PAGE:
Restless, Cannes Film Festival
Teen angst that fails to convince
Monday 16 May 2011
So successful has Gus Van Sant been in trying to make films with teen appeal that the 58-year-old has now started making movies resembling the work of film-school students.
This romantic drama has the quirky indie aesthetic that has become Van Sant's modus operandi. The characters are an eclectic mix of terminally ill-cancer patient, angst-ridden high school dropout and the ghost of a kamikaze pilot.
But as with many misunderstood teenagers, it's hard to have empathy for these characters as they spend most of their existence in a solipsistic haze. Our romantic leads, Annabel Cotton (Mia Wasikowska) and Enoch Brae (Henry Hopper), meet at a funeral. Annabel is facing up to her impending death from cancer: she is informed she only has three months to live. Her older sister (Schuyler Fisk, daughter of Sissy Spacek) wants to mollycoddle her through her last days, but the sprightly Annabel has other ideas and she falls for Enoch, a boy with seemingly no will to live. Indeed her joie de vivre is such that it's often easy to forget that she is about to die and the illness remains a dark cloud on the horizon. The emphasis is very much on the romance.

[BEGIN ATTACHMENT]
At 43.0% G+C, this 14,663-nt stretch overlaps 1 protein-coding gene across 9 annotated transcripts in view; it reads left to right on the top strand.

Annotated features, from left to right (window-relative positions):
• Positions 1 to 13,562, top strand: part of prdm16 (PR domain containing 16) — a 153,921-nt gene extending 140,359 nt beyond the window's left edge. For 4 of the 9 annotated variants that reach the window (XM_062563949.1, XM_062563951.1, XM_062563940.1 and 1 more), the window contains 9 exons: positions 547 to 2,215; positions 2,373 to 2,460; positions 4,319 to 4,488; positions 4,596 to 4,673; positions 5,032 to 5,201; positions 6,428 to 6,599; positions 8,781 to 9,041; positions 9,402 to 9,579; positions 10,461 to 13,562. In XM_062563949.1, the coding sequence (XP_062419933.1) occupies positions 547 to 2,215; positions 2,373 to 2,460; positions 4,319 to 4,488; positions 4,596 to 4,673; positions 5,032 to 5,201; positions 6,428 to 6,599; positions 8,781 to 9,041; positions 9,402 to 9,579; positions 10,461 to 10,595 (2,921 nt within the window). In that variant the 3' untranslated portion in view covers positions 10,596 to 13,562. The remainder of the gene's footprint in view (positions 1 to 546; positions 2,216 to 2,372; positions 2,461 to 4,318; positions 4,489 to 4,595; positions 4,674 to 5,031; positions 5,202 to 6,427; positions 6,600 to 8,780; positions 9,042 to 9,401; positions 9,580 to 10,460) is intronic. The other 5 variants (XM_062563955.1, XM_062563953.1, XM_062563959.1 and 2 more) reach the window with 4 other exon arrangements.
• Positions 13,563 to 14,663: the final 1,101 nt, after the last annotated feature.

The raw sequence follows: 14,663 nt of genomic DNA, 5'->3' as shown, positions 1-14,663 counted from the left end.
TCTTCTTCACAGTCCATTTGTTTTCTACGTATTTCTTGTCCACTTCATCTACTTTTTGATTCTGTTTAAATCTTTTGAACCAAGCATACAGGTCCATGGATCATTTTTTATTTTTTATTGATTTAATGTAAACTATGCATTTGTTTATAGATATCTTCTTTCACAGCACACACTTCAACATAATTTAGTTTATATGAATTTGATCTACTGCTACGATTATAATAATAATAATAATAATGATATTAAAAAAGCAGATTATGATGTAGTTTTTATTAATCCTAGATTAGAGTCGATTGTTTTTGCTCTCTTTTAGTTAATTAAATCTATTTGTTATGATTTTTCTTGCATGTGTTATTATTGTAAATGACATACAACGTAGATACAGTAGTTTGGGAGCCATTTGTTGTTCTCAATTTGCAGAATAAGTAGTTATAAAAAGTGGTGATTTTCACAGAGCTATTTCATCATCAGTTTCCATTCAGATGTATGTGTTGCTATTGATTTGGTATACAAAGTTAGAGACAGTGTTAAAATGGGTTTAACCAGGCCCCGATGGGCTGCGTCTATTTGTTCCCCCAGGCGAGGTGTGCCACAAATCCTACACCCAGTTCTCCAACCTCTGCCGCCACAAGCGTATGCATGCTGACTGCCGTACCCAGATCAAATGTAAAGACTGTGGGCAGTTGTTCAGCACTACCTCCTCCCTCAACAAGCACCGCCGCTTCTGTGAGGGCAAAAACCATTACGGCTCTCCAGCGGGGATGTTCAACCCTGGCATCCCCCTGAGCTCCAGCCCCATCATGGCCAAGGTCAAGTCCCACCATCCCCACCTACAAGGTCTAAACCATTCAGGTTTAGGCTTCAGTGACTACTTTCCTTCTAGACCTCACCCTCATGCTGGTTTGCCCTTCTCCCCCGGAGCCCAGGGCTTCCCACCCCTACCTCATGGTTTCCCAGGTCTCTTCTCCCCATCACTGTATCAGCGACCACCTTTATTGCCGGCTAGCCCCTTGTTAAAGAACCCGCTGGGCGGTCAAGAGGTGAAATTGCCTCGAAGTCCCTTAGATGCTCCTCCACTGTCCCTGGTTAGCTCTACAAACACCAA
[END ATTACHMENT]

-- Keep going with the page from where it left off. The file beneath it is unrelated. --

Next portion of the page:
Playing her beau is Henry Hopper, son of the late Dennis Hopper. The handsome newcomer has already captured his father's ability to brood on screen. It's no surprise given his newcomer status that he delivers a reserved performance, overshadowed by his more experienced co-star.
Enoch is a typical Van Sant outsider and seems modelled on River Phoenix circa My Own Private Idaho. Instead of being the high-school star, misfortune has cast Enoch on the periphery. His parents died in a car crash and he has since gone off the rails. It's easy to see why he'd be infatuated with sick Annabel.
Enoch's best friend is Hiroshi (Ryo Kase), the ghost of a Second World War Japanese pilot. He is on hand to give advice whenever Enoch runs into a cul-de-sac but is also a character that seems to have no purpose except to be quirky and differentiate Restless from the plethora of other movies dealing with teenage love.
The film originated from a series of short plays and vignettes developed by screenwriter Jason Lew, who was an NYU classmate of the film's producer, the actress Bryce Dallas Howard. At times the movie betrays this legacy, as it feels like a series of scenes rather than a cohesive whole..
Restless has a more mainstream sensibility than his Palme d'Or winning high-school shooting drama Elephant, skateboard movie Paranoid Park and his almost silent homage to Nirvana frontman Kurt Cobain, Last Days. But it's also less insightful about America's youth than any of these efforts.
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